There is no knowing what you will find until you reach one.  Some are marked on trail maps, others are not, but they are little gems tucked away in the Swedish countryside, usually complete with a stunning view to admire whilst you eat your tasty treat.  Some are very basic, just a few rocks.  Others are luxurious, with the ability to set your grill rack at different heights, and complete with picnic tables.  Sometimes a kind person has provided wood for the fire and left it in a little shelter, and occasionally there is a bucket which you can use to collect water in (which we then have standing next to the fire as a safety precaution).  Due to not knowing what we will come across, and being out with three small children, I carry our fire wood (I’m getting quite strong!), just to be on the safe side.  As we get more experienced and the children get older, then we can think about rummaging around the ground for fuel supplies. There is something very special about being able to cook over an open fire, and we now have made a habit of doing this at least once a week, rain, sun, or snow…..in the winter it provides a well needed warming meal, and in the summer, a break in the hike to relax while the children play for a few hours.  If you need any ideas of what to cook (both sweet and savoury), I have lots of outdoor recipes that are quick and easy 🙂 The provision of the fire pits have benefits far more reaching than just being able to do your cooking outdoors.  They allow you to connect together, and pause a while from whatever adventure you are on.  Usually we are hiking.  The children either immerse themselves playing in nature, or are busy helping me, learning good bush craft and survival skills as they go along.  They have now all learnt what you need and how to start a fire, as well as looking after it, and putting it out safely.  Also, importantly, they have learnt how to behave around a lit campfire.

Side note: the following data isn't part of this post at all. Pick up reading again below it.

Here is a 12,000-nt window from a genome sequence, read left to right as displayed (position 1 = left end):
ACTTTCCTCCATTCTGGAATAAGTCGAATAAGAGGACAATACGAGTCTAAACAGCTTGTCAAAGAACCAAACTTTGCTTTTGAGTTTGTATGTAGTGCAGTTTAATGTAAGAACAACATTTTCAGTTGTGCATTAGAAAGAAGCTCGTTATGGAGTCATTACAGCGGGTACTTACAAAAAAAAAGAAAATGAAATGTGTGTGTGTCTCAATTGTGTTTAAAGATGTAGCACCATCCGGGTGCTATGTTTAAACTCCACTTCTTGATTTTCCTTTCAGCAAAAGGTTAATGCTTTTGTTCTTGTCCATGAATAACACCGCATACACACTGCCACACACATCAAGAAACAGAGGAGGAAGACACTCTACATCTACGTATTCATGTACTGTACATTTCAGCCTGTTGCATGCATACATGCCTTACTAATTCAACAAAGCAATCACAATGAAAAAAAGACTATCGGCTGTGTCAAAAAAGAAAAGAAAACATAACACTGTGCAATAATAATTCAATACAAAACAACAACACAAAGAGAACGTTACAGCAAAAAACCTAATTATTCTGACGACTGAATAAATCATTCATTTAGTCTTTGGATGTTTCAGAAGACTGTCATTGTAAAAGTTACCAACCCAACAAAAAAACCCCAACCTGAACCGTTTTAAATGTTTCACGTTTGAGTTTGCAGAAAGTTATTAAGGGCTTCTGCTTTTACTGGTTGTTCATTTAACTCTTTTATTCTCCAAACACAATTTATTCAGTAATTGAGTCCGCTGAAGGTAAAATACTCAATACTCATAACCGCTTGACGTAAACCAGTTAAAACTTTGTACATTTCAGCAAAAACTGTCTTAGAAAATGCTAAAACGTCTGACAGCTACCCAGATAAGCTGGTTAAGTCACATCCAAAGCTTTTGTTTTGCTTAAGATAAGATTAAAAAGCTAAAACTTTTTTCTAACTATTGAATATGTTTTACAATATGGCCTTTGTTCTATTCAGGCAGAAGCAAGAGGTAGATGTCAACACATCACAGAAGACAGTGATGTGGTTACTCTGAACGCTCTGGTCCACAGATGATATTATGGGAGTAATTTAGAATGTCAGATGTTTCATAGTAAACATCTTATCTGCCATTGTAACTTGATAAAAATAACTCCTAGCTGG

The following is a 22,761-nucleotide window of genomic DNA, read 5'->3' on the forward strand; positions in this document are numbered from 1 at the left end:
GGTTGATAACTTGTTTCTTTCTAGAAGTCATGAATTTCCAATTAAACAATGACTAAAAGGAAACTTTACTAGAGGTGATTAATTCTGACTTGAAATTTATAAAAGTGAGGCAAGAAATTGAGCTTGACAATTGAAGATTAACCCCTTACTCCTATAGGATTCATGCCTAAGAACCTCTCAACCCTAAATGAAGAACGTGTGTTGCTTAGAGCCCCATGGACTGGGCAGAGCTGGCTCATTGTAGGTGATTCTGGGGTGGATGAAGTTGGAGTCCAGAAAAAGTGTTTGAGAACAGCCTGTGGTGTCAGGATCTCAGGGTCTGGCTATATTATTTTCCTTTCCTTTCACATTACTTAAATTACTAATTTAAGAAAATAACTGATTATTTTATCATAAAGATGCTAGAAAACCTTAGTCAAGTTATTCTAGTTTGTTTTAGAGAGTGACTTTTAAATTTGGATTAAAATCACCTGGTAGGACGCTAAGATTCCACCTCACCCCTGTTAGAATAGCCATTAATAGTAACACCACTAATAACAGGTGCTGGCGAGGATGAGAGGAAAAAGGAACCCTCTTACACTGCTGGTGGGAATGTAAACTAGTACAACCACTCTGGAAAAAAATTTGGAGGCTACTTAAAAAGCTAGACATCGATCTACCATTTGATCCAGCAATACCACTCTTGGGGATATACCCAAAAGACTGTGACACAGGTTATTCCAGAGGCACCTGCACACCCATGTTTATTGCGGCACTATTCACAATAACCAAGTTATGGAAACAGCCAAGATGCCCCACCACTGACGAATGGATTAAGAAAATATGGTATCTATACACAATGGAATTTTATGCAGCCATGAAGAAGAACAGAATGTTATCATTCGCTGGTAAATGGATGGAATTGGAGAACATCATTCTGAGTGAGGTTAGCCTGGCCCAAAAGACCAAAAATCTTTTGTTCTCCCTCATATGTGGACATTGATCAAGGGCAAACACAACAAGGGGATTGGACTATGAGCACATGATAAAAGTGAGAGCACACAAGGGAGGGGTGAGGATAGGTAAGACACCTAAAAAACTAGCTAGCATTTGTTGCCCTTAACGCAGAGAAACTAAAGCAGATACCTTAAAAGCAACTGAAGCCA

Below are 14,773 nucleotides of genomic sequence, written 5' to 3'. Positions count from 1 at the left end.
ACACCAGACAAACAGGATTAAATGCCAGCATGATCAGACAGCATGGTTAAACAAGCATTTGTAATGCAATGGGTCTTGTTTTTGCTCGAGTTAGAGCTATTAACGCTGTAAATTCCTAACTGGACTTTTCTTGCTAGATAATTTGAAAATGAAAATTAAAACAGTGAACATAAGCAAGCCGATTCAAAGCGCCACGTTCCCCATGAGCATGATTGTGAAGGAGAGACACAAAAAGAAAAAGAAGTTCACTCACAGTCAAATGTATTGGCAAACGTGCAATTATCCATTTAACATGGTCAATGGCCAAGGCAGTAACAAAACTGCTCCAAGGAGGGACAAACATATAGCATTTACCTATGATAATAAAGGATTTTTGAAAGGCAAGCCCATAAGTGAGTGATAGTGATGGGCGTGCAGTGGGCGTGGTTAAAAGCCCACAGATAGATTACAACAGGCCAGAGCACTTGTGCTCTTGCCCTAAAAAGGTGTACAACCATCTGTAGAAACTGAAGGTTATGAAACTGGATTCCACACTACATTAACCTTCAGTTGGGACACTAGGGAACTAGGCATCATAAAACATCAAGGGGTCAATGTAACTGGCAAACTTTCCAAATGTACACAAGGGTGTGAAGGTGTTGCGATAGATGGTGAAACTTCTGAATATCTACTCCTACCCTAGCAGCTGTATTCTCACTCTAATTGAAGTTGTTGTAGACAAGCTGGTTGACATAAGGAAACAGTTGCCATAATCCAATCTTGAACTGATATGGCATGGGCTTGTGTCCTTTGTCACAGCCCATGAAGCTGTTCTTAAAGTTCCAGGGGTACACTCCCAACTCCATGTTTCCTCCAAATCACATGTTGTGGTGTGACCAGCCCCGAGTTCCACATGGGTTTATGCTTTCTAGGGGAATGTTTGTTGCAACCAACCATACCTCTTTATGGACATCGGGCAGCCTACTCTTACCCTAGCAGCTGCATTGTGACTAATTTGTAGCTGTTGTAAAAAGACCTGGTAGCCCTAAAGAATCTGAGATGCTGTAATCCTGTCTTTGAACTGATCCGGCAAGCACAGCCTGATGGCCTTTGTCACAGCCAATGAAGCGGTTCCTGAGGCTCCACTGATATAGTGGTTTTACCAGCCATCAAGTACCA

Top Tips for Cooking Outdoors

  1. Carry your food, water, and fuel for the trip
  2. Have a little fire starting kit ready made up.  You can see what is in ours here
  3. Allow lots of time.  This is not an activity that can be rushed, both for safety and enjoyment reasons.
  4. Be prepared to improvise, whether with cooking accessories, or fuel supplies.
  5. Let your children help.  It teaches them valuable skills.
  6. Leave no trace of you being there, so there is less impact on the environment.  If you’ve moved rocks to create a windbreak, put them back etc
  7. Use fire pits when you can, or a stove if there isn’t one.
  8. Take ALL your waste home.
  9. Put any fires out completely before you pack up and leave.  We don’t want wildlife hurt, nature harmed, or it to become a safety risk.
  10. If you are using firewood from the surrounding area, only use from the ground.  Don’t go chopping or tearing branches from trees and bushes.